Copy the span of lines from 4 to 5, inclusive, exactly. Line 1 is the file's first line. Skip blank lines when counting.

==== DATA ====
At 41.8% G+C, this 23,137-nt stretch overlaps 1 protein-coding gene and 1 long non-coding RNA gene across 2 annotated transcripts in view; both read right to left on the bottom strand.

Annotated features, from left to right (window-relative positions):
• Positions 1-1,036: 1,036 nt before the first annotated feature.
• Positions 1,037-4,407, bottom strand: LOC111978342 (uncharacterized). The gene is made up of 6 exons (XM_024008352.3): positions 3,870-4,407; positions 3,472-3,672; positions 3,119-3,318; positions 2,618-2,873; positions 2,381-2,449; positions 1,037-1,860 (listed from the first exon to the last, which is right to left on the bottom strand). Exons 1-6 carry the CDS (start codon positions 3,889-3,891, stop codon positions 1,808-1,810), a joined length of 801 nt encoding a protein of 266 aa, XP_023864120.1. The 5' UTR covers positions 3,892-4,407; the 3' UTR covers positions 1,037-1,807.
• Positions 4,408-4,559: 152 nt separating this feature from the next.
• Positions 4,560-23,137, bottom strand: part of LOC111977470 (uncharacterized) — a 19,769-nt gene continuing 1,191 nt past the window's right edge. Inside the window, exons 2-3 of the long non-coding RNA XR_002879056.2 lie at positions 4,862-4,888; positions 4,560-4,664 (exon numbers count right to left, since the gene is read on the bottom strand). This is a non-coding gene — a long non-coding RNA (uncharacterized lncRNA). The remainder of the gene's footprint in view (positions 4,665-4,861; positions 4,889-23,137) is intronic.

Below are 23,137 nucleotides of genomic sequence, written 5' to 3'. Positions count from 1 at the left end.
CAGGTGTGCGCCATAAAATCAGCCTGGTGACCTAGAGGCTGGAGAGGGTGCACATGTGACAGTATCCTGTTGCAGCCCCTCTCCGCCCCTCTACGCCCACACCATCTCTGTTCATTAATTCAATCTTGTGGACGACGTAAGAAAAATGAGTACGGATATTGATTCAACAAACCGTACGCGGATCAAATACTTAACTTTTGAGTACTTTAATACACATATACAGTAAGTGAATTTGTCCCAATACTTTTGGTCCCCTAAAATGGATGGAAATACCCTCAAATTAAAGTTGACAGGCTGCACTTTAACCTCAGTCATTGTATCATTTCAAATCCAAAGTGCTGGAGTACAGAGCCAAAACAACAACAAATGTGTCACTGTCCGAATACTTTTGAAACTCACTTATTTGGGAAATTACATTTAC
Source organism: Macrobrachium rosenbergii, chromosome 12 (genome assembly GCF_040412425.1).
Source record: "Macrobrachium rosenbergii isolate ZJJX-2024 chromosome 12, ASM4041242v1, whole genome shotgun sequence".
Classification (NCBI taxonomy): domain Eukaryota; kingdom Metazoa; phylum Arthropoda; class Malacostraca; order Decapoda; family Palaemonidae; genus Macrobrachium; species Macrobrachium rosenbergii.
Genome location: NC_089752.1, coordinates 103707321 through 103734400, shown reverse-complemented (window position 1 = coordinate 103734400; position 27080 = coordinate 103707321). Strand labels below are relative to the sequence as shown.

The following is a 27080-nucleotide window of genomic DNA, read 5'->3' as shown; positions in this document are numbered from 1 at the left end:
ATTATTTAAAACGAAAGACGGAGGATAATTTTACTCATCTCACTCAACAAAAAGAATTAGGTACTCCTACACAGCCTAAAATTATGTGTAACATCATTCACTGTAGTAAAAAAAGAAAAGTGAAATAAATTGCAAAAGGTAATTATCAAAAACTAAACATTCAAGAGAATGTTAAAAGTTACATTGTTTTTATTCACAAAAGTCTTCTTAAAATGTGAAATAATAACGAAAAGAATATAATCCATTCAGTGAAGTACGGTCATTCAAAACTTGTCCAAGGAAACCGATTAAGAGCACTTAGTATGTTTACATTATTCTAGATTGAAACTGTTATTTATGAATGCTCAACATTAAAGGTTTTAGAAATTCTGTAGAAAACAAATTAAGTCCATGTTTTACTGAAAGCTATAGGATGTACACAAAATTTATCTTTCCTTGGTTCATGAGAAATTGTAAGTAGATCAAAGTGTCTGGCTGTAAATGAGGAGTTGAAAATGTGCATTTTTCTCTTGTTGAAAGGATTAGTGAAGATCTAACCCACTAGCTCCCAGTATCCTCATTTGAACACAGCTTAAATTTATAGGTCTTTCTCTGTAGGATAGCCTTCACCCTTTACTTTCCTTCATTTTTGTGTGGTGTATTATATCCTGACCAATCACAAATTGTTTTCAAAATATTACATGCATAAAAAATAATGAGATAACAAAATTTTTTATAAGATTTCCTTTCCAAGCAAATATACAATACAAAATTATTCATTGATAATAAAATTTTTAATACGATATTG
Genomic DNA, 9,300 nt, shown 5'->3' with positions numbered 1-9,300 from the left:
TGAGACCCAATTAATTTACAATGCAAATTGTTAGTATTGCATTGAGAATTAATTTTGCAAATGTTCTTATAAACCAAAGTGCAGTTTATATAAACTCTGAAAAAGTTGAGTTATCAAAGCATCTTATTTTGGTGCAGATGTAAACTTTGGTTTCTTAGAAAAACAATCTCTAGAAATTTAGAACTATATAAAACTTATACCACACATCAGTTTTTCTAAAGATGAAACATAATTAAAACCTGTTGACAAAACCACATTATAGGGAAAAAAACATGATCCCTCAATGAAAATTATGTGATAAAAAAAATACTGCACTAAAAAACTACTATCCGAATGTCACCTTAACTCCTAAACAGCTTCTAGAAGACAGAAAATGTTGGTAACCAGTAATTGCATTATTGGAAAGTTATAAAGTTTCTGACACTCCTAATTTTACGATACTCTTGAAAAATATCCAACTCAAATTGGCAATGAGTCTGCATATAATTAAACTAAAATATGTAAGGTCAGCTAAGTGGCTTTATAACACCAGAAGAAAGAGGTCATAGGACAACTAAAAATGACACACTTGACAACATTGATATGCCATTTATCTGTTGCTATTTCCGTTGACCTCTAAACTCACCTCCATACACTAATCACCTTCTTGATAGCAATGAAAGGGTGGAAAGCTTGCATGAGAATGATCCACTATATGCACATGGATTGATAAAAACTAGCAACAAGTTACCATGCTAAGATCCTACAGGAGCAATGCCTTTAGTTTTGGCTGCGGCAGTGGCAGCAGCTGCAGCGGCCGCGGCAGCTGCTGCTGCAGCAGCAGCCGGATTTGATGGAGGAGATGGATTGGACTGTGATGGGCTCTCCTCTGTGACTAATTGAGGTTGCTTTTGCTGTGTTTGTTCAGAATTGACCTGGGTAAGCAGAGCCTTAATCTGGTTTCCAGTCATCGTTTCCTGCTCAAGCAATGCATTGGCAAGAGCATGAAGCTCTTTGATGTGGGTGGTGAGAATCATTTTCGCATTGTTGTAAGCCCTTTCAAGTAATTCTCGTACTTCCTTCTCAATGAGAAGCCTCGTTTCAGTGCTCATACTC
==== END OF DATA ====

• Positions 1,037-4,407, bottom strand: LOC111978342 (uncharacterized). The gene is made up of 6 exons (XM_024008352.3): positions 3,870-4,407; positions 3,472-3,672; positions 3,119-3,318; positions 2,618-2,873; positions 2,381-2,449; positions 1,037-1,860 (listed from the first exon to the last, which is right to left on the bottom strand). Exons 1-6 carry the CDS (start codon positions 3,889-3,891, stop codon positions 1,808-1,810), a joined length of 801 nt encoding a protein of 266 aa, XP_023864120.1. The 5' UTR covers positions 3,892-4,407; the 3' UTR covers positions 1,037-1,807.
• Positions 4,408-4,559: 152 nt separating this feature from the next.